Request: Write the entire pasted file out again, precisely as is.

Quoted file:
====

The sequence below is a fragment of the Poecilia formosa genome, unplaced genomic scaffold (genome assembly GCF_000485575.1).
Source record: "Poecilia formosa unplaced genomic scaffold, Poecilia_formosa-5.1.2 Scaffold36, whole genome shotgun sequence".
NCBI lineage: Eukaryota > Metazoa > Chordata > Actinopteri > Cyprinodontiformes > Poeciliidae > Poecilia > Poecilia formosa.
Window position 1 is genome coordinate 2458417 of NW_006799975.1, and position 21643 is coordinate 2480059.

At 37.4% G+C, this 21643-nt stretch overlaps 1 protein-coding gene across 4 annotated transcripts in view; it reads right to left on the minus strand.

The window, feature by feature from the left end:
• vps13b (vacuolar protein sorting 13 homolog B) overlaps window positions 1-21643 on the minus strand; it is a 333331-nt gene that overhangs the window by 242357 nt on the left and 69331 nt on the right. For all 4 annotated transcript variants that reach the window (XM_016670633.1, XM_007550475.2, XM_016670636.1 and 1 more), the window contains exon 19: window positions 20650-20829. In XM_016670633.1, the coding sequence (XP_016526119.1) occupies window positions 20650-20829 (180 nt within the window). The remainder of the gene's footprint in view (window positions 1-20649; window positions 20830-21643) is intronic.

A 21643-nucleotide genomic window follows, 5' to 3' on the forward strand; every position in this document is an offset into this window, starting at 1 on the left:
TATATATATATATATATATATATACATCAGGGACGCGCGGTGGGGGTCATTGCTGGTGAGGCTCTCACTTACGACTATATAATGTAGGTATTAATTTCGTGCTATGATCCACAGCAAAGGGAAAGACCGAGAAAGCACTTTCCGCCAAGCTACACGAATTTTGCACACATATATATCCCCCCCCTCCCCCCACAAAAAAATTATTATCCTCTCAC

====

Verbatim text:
The sequence below is a fragment of the Poecilia formosa genome, unplaced genomic scaffold (genome assembly GCF_000485575.1).
Source record: "Poecilia formosa unplaced genomic scaffold, Poecilia_formosa-5.1.2 Scaffold36, whole genome shotgun sequence".
NCBI lineage: Eukaryota > Metazoa > Chordata > Actinopteri > Cyprinodontiformes > Poeciliidae > Poecilia > Poecilia formosa.
Window position 1 is genome coordinate 2458417 of NW_006799975.1, and position 21643 is coordinate 2480059.

At 37.4% G+C, this 21643-nt stretch overlaps 1 protein-coding gene across 4 annotated transcripts in view; it reads right to left on the minus strand.

The window, feature by feature from the left end:
• vps13b (vacuolar protein sorting 13 homolog B) overlaps window positions 1-21643 on the minus strand; it is a 333331-nt gene that overhangs the window by 242357 nt on the left and 69331 nt on the right. For all 4 annotated transcript variants that reach the window (XM_016670633.1, XM_007550475.2, XM_016670636.1 and 1 more), the window contains exon 19: window positions 20650-20829. In XM_016670633.1, the coding sequence (XP_016526119.1) occupies window positions 20650-20829 (180 nt within the window). The remainder of the gene's footprint in view (window positions 1-20649; window positions 20830-21643) is intronic.

A 21643-nucleotide genomic window follows, 5' to 3' on the forward strand; every position in this document is an offset into this window, starting at 1 on the left:
TATATATATATATATATATATATACATCAGGGACGCGCGGTGGGGGTCATTGCTGGTGAGGCTCTCACTTACGACTATATAATGTAGGTATTAATTTCGTGCTATGATCCACAGCAAAGGGAAAGACCGAGAAAGCACTTTCCGCCAAGCTACACGAATTTTGCACACATATATATCCCCCCCCTCCCCCCACAAAAAAATTATTATCCTCTCAC